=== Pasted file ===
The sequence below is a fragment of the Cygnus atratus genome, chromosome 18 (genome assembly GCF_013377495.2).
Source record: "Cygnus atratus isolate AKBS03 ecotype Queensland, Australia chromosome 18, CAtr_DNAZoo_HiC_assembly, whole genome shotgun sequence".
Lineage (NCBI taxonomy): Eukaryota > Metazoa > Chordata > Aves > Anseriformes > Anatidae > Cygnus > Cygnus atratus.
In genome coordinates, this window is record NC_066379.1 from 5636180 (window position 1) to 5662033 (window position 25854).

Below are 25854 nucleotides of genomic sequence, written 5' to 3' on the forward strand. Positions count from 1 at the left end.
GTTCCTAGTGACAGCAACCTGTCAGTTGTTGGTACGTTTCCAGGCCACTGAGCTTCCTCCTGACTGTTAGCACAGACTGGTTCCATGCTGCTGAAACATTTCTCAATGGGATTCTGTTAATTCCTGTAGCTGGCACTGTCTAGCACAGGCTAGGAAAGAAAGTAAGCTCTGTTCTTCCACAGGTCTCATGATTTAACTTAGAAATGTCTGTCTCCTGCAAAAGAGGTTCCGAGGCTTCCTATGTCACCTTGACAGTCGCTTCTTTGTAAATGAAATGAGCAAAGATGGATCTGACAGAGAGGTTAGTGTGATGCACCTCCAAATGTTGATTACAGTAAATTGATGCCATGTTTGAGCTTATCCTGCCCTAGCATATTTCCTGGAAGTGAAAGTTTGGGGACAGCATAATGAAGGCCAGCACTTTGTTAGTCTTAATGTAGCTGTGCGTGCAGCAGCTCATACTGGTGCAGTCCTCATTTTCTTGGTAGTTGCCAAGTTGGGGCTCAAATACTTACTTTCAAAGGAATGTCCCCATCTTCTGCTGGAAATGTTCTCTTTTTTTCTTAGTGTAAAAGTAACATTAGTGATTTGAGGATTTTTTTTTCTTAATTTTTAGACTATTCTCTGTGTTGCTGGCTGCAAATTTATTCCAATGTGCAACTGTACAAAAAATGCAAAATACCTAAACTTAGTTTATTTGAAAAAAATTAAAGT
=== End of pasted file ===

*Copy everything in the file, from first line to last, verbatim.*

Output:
The sequence below is a fragment of the Cygnus atratus genome, chromosome 18 (genome assembly GCF_013377495.2).
Source record: "Cygnus atratus isolate AKBS03 ecotype Queensland, Australia chromosome 18, CAtr_DNAZoo_HiC_assembly, whole genome shotgun sequence".
Lineage (NCBI taxonomy): Eukaryota > Metazoa > Chordata > Aves > Anseriformes > Anatidae > Cygnus > Cygnus atratus.
In genome coordinates, this window is record NC_066379.1 from 5636180 (window position 1) to 5662033 (window position 25854).

Below are 25854 nucleotides of genomic sequence, written 5' to 3' on the forward strand. Positions count from 1 at the left end.
GTTCCTAGTGACAGCAACCTGTCAGTTGTTGGTACGTTTCCAGGCCACTGAGCTTCCTCCTGACTGTTAGCACAGACTGGTTCCATGCTGCTGAAACATTTCTCAATGGGATTCTGTTAATTCCTGTAGCTGGCACTGTCTAGCACAGGCTAGGAAAGAAAGTAAGCTCTGTTCTTCCACAGGTCTCATGATTTAACTTAGAAATGTCTGTCTCCTGCAAAAGAGGTTCCGAGGCTTCCTATGTCACCTTGACAGTCGCTTCTTTGTAAATGAAATGAGCAAAGATGGATCTGACAGAGAGGTTAGTGTGATGCACCTCCAAATGTTGATTACAGTAAATTGATGCCATGTTTGAGCTTATCCTGCCCTAGCATATTTCCTGGAAGTGAAAGTTTGGGGACAGCATAATGAAGGCCAGCACTTTGTTAGTCTTAATGTAGCTGTGCGTGCAGCAGCTCATACTGGTGCAGTCCTCATTTTCTTGGTAGTTGCCAAGTTGGGGCTCAAATACTTACTTTCAAAGGAATGTCCCCATCTTCTGCTGGAAATGTTCTCTTTTTTTCTTAGTGTAAAAGTAACATTAGTGATTTGAGGATTTTTTTTTCTTAATTTTTAGACTATTCTCTGTGTTGCTGGCTGCAAATTTATTCCAATGTGCAACTGTACAAAAAATGCAAAATACCTAAACTTAGTTTATTTGAAAAAAATTAAAGT